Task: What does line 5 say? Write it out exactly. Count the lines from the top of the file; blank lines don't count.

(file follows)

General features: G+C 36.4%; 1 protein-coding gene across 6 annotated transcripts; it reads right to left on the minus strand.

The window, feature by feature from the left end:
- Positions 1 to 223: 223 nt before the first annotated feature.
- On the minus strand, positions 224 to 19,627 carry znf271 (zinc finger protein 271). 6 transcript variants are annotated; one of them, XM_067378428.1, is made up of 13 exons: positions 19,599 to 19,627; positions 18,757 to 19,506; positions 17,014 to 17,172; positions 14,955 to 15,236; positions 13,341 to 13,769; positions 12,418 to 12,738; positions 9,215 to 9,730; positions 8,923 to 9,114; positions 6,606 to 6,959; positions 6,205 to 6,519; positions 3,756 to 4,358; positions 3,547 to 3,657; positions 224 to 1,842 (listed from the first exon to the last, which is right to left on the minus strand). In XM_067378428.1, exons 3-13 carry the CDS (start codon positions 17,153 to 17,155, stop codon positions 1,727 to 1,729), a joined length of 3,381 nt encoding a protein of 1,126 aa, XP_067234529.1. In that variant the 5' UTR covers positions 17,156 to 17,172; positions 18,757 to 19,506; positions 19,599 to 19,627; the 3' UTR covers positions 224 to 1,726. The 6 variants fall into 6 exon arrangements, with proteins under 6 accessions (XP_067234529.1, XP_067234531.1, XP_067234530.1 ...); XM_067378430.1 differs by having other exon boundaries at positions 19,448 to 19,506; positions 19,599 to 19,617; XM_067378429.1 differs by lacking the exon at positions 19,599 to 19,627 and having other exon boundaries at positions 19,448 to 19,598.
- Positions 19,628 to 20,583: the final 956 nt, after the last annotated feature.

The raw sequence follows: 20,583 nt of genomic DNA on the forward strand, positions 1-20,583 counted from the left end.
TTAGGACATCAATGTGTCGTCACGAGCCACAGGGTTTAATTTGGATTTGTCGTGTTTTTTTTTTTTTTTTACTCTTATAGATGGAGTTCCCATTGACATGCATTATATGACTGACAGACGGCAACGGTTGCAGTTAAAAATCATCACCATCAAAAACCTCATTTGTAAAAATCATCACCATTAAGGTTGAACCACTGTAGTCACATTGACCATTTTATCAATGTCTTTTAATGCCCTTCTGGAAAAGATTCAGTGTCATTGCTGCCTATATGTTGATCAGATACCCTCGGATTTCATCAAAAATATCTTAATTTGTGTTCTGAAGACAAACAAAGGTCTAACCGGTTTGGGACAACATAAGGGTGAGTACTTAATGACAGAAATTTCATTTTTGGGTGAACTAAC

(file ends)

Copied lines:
- Positions 19,628 to 20,583: the final 956 nt, after the last annotated feature.